start-your-journey-coffee

The signup process feels fun, you are able to make all your selections on a single page within a few seconds, and the visuals make it easy to understand what you should expect in your package once you make the purchase.

All that said, I have to at least give an honourable mention to https://www.drinktrade.com/. These guys do a great job of walking you through product selection with a fairly impressive Quiz they've put together:

drinktrade-coffee-quiz

Conversion Rate Optimization

To be honest I have mixed feelings about "Lifeboost Coffee". They are a touch aggressive in their marketing but there is still a lot that can be learned about the way they do things.

They certainly get the basics right, starting with a very clear and compelling "Call to Action" (a CTA) encouraging people to "Shop LifeBoost Coffee" directly from the home page:

Lifeboost-CTA

You'll notice in that same screenshot there's a very visible phone number to call with 5 "stars" next to it. Now I don't know if those stars signify a third party customer service review, but they at least suggest that their customer service is a priority, as that's the association many people would make.

There's also a "Better Business Accredited" business symbol at the top right to further instill trust.

Additionally, they use symbols and visual elements beneath the CTA to quickly call attention to some details that might inform purchasing decisions. For instance, "Single Origin" and "GMO Free". So they are also immediately addressing any concerns the consumer might have.

Their product pages are among some of the smartest you'll find in any industry. Consider everything they accomplish that's visible in the screenshot:

lifeboost-product-page
  • The original price is crossed out, suggesting this price is coming at a discount.
  • They offer both one time purchases as well as subscriptions, but make sure to callout not just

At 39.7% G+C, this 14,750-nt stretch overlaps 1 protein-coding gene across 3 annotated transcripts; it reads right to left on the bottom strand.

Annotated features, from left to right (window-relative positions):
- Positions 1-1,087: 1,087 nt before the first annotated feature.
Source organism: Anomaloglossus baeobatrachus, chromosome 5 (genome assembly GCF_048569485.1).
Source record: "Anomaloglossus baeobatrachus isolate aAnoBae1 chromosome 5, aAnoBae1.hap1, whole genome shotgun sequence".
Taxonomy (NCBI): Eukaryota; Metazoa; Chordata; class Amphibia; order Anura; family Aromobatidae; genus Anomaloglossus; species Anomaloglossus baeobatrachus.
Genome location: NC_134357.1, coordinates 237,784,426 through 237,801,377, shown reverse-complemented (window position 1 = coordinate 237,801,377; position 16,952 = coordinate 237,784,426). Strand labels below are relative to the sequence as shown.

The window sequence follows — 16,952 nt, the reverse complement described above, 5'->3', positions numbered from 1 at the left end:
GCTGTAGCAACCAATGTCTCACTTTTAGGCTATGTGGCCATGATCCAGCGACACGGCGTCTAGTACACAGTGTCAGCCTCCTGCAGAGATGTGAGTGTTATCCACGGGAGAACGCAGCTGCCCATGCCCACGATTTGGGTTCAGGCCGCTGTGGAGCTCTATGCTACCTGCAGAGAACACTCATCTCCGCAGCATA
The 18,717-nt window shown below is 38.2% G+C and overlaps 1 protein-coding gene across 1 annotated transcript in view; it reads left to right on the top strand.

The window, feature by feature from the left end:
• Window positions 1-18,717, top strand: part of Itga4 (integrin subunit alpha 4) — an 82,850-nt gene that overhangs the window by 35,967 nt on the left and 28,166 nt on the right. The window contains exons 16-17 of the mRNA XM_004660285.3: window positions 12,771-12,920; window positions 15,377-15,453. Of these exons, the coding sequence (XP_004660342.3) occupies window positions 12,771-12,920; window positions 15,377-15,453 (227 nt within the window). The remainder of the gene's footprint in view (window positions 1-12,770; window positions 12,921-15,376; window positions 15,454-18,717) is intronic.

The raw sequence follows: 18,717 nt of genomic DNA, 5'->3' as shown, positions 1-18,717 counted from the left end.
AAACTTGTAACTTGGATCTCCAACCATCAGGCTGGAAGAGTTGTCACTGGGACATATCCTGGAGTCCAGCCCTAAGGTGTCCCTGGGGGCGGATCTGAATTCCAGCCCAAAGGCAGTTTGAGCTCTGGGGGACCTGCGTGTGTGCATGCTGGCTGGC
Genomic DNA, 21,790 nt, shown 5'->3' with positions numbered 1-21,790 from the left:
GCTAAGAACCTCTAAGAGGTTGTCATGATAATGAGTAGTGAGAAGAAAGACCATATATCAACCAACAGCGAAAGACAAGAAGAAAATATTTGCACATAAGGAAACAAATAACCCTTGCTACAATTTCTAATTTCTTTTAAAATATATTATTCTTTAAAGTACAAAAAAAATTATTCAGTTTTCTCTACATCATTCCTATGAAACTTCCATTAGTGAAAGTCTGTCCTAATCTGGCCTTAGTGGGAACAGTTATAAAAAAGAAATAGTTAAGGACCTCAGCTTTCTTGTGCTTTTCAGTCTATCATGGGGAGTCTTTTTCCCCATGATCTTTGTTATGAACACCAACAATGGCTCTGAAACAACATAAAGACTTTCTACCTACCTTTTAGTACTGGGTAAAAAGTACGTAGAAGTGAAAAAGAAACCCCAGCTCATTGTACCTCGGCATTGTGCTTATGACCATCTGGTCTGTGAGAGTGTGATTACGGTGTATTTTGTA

• "Subscribe" but "Subscribe and Save" while quantifying the % you'll save.
  • They have multiple extremely high quality images to cycle through.
  • They callout "100% NO-RISK MONEY BACK GUARANTEE" along with their many (115 for this coffee) positive reviews.

If you scroll further down, meaning you want even more information before making your decision to buy their coffee, they also include a number "trust signals" that are relevant to the brand:

 

lifeboost-product-page-2

Their product page isn't just selling you on the specific coffee, it's also selling you on the brand and letting you know with the "As Seen On" imagery that they are a legitimate and trusted company you should feel comfortable buying from.

By the way, feel free to check out our larger guide to review even more examples of coffee websites for inspiration.

Of course there's many different ways of deciding what the "best coffee website" might look like, but I can assure you that the above three examples are coffee websites that drive sales and make money. 

It's fair to say that their choice of fonts, their colours, and their imagery are certainly deliberately executed with the larger brand in mind, but their clearly mindful that the primary objective of their website is ultimately to drive sales.